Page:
- Recognize the chemical principles of condensation reactions as they relate to polymerization.
- During condensation reaction, two molecules combine to form a single molecule with the loss of a small molecule; in dehydration reaction, this lost molecule is water.
- Intermolecular condensation occurs between two separate molecules, while intramolecular condensation is the union between atoms or groups of the same molecule, often leading to ring formation.
- Condensation reactions are used in condensation polymerization, when a series of condensation steps form long chains; this reaction may be either a homopolymerization of a single monomer or a copolymerization of two co-monomers; many biological transformations are condensation reactions.
- condensation polymerizationa polymerization mechanism in which monomers react to form dimers first, then trimers, longer oligomers, and eventually long chain polymers
- condensation reactionany reaction in which two molecules react with the resulting loss of a water molecule (or other small molecule); the formal reverse of hydrolysis
- dehydration reactionan elimination (condensation) reaction in which the small molecule that is removed is water
In a condensation reaction, two molecules or parts thereof combine, releasing a small molecule. When this small molecule is water, it is known as a dehydration reaction. Other possible lost molecules include hydrogen chloride, methanol, and acetic acid.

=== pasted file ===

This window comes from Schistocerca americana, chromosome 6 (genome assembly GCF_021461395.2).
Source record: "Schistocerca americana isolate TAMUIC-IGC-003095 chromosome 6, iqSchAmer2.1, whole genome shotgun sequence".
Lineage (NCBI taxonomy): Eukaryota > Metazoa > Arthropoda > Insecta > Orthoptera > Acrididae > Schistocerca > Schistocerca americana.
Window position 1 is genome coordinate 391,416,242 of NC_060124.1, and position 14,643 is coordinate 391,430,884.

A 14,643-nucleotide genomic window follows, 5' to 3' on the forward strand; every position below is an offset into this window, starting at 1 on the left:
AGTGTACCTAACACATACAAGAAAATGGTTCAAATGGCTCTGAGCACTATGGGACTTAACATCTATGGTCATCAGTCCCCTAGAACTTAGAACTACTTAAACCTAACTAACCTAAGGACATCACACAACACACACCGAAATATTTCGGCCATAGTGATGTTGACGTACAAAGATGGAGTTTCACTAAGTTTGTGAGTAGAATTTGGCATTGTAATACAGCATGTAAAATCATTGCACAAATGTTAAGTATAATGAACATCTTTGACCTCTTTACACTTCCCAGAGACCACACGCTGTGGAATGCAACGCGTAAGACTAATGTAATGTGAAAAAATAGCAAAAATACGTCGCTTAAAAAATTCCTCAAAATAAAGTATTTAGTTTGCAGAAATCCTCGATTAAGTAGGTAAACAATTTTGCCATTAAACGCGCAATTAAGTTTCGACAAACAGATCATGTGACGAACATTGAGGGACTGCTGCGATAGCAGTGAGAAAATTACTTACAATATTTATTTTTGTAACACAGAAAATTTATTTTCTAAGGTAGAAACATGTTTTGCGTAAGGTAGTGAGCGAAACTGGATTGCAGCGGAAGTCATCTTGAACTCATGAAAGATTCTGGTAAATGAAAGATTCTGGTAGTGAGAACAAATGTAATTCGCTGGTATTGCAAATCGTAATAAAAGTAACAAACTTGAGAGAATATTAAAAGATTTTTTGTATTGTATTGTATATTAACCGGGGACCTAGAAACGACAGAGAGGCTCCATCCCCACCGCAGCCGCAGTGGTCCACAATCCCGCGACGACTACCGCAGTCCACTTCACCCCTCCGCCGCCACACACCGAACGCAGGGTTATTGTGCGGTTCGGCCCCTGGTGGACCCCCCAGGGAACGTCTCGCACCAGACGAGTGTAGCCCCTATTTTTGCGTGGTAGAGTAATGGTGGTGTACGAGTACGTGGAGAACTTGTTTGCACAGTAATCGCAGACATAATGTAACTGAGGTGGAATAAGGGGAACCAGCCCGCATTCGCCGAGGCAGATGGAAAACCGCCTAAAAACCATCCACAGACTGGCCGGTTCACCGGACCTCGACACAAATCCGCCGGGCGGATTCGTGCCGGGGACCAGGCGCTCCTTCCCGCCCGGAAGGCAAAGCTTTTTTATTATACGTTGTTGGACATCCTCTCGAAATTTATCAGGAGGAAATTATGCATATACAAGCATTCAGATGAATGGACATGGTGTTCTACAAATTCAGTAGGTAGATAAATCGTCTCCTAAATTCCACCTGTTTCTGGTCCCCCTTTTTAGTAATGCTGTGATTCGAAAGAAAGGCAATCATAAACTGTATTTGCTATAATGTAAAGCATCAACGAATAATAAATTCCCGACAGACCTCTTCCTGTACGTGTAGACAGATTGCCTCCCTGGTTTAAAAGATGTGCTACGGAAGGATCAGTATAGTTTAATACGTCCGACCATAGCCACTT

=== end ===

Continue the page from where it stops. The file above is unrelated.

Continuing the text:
When two separate molecules react, their condensation is termed intermolecular. A simple example is the condensation of two amino acids to form a peptide. This reaction example is the reverse of hydrolysis, which splits a chemical entity into two parts through action from the polar water molecule, which itself splits into hydroxide and hydrogen ions.
When a condensation is performed between different parts of the same molecule, the reaction is termed intramolecular condensation; in many cases, this leads to ring formation. An example is the Dieckmann condensation, in which the two ester groups of a single diester molecule react with each other to lose a small alcohol molecule and form a β-ketoester product.
Many condensation reactions follow a nucleophilic acyl substitution or an aldol condensation reaction mechanism (see previous concept for more information). Other condensations, such as the acyloin condensation, are triggered by radical conditions.
Condensation Polymerization Reactions
In one type of polymerization reaction, a series of condensation steps takes place whereby monomers or monomer chains add to each other to form longer chains. This is termed “condensation polymerization,” or “step-growth polymerization,” and occurs in such processes as the synthesis of polyesters or nylons. Nylon is a silky material used to make clothes made of repeating units linked by amide bonds, and is frequently referred to as polyamide. This reaction may be either a homopolymerization of a single monomer A-B with two different end groups that condense, or a copolymerization of two co-monomers A-A and B-B. Small molecules are usually liberated in these condensation steps, unlike polyaddition reactions.
Condensation polymers often require heat, form slower than do addition polymers, and are lower in molecular weight. This type of reaction is used as a basis for making many important polymers, such as nylon, polyester, and various epoxies. It is also the basis for the laboratory formation of silicates and polyphosphates. Many biological transformations, such as polypeptide synthesis, polyketide synthesis, terpene syntheses, phosphorylation, and glycosylations are condensations.
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